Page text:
Privacy rules make it hard to monitor friends in hospital

January 1, 2013 - Updated: January 2, 8:17 a.m.

Q. I have a neighbor who is hospitalized frequently. Sometimes when she is not home, I am concerned she has been admitted again to the hospital, but when I call and ask if she is there, they refuse to tell me. Why so secretive?

A. The Health Insurance Portability and Accountability Act of 1996 (HIPAA) is a federal law that oversees transferring health insurance, fraud and abuse and also protects patients’ health information – and that includes a privacy rule enacted in 2003.

HIPAA sets limits and conditions on how a patient’s health information is shared with other entities and individuals – including friends. Patients must give written permission for health care institutions to share information.

Years ago, local ministers could come into a hospital and ask to see a list of patients, announcing they wanted to visit all their hospitalized parishioners, and a list would be handed over. Or a person could call a hospital and ask if a friend was a patient – and receive an answer: “Why, yes, Mary Anderson is here and she is in room 111.”

No more. And you can understand why. Patients may not want their minister to know their health issues or have acquaintances checking up on them.

However, today one can call a hospital and ask to speak to Mary Anderson, a patient, and you could be connected to Mary’s room. Why? Because the hospital operator presumes you already know Mary is a patient. A subtle difference.

Patients’ health information is protected even within the hospital. “I am a nurse so I can check the census to see if my neighbor is here and call our friends” could be cause for immediate discipline or even termination.

Ask your neighbor to call you when she is admitted to the hospital. If you receive no call, she may want her privacy protected. Respect her wishes.

Q. My husband of 57 years passed away two months ago. He had been diagnosed with cancer 16 years ago. I told one friend I was surprised I haven’t been overwhelmed with grief. I felt that at times I experienced grief over the years as we fought each of his cancer battles. Was this perhaps preparation for the main event?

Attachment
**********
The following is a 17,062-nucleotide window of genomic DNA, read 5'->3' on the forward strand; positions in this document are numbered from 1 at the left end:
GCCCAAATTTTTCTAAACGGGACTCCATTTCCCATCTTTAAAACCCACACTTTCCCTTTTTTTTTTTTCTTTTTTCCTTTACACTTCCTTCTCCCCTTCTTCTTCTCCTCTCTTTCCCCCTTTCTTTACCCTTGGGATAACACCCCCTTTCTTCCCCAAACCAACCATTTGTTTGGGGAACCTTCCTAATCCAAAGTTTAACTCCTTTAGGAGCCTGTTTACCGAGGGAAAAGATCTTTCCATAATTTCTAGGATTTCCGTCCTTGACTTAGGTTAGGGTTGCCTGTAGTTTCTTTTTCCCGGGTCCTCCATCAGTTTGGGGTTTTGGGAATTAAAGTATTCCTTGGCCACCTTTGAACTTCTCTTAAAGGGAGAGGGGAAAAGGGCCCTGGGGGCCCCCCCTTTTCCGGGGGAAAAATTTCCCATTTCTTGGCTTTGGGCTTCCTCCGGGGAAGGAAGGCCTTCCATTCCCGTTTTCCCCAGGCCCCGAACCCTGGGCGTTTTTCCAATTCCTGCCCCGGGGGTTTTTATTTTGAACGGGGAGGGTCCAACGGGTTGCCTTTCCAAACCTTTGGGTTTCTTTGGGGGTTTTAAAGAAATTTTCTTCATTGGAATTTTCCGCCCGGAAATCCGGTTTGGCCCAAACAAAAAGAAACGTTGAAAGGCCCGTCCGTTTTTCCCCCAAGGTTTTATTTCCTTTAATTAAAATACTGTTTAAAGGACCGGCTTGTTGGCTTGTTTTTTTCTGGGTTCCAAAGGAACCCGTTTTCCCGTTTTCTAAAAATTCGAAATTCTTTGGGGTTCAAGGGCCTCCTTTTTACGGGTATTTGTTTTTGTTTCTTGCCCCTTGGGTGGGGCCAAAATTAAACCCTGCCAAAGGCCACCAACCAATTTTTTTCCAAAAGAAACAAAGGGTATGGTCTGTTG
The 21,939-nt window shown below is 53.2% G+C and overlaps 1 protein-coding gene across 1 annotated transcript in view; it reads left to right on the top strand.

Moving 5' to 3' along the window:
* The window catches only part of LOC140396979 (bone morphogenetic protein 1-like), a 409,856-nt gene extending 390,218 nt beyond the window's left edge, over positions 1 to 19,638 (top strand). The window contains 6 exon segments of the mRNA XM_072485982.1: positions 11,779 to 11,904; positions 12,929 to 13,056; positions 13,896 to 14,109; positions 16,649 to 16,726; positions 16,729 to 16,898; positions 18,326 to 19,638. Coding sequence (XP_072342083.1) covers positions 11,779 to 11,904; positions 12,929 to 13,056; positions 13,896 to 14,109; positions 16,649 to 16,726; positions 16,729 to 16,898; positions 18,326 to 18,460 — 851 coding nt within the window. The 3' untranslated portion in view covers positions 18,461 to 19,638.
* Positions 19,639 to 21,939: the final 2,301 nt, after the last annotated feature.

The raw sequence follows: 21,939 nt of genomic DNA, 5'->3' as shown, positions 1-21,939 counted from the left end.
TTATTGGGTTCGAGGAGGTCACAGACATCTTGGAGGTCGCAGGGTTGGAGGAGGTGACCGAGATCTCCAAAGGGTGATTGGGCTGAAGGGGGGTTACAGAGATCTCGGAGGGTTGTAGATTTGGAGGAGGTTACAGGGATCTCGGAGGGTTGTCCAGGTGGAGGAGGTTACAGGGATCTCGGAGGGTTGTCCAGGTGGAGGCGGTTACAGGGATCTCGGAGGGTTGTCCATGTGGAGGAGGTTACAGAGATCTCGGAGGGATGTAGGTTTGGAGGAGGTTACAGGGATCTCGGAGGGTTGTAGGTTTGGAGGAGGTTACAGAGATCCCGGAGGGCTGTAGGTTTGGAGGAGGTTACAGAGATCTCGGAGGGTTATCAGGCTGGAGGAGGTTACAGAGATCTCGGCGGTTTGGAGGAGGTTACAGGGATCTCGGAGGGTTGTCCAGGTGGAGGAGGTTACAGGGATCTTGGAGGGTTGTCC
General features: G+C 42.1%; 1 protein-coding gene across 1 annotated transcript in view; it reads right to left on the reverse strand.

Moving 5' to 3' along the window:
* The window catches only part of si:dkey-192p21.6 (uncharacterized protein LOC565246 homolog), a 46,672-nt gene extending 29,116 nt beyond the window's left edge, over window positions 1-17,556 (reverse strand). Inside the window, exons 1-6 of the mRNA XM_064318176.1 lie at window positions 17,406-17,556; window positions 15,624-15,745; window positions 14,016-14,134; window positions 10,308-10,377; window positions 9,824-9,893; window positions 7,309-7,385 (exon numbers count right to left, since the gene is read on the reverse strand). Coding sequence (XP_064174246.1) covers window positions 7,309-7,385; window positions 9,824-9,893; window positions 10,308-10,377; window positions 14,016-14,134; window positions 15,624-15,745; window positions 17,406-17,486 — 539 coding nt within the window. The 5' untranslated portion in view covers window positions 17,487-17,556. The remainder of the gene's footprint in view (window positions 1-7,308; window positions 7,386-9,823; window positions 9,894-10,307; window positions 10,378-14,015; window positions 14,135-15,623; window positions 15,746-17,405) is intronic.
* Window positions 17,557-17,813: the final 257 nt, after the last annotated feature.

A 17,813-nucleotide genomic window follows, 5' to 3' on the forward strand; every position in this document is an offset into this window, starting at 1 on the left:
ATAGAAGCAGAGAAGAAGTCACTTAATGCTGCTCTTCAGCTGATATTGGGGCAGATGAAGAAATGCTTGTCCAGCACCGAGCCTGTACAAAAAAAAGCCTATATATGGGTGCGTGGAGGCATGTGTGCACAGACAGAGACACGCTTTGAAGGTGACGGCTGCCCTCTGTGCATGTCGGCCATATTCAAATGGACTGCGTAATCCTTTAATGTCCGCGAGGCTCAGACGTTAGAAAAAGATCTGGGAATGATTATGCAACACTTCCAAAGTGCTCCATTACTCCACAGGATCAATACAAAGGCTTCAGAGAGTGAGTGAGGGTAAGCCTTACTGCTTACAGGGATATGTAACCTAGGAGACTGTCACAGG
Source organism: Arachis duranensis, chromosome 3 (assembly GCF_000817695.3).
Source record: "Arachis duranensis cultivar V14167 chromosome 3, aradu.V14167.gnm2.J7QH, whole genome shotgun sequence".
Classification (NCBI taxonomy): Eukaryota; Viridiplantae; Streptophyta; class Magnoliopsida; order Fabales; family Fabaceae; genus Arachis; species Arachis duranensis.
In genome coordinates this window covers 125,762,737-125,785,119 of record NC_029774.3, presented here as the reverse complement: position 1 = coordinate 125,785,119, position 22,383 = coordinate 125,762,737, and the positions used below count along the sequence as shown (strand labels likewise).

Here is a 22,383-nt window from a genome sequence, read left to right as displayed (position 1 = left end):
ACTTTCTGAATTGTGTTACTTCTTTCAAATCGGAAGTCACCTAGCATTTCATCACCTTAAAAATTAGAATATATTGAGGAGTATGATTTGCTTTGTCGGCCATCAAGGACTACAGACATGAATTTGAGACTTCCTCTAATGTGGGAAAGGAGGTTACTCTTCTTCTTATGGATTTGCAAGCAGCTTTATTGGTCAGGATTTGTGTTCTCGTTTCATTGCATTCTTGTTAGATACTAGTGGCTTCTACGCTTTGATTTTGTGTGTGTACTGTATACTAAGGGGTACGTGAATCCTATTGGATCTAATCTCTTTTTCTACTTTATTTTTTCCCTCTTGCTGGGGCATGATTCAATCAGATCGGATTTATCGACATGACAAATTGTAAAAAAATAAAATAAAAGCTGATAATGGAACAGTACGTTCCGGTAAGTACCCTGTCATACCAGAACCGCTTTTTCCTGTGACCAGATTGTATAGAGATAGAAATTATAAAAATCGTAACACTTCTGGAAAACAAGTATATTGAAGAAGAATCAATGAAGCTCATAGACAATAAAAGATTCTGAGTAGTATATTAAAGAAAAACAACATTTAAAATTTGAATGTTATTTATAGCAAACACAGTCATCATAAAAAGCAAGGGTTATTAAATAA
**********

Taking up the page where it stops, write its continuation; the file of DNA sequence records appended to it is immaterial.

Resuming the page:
A. Your experience is consistent with what grief experts call “anticipatory grief.” Spouses and others who care for loved ones during long illnesses often imagine life without their loved ones, preparing emotionally for the time death finally arrives.

For some survivors, anticipatory grief seems to lessen the post-death grief. It sounds as if this is your experience. But for others, anticipatory grief makes no difference in the intensity of emotions after their loved ones finally died.

Jennifer Allen, author of “Bone Knowing,” a book about losing her husband after a long illness, writes: “Death – no matter how anticipated – takes away whatever is left of your loved one – for good. Though I was done grieving the incremental losses that came with the territory of a sick spouse, a new grief arose. I longed for the vital man who would have comforted me.”

In an interesting historical note, psychologist E. Lindemann first introduced the concept of anticipatory grief in 1944 after studying wives during World War II.

In a 2006 article at cphJournal.com, grief researchers Linda Reynolds and Derek Botha wrote about Lindemann’s study: “In response to the threat of the death of their loved ones, the wives went through all the phases of grief. It was thought that this reaction would form a safeguard against the impact of a sudden wartime death notice. However, it became evident that grief work could be done too effectively in advance. When soldiers returned from the battlefront, they found that their wives had disengaged themselves and no longer loved them.”

Catherine Johnston, a health care professional from Olympia, and Rebecca Nappi, a Spokesman-Review features writer, welcome your questions about what to do in times of illness, dying, death and grief. Contact them through their EndNotes blog at www.spokesman.com/ blogs/endnotes.


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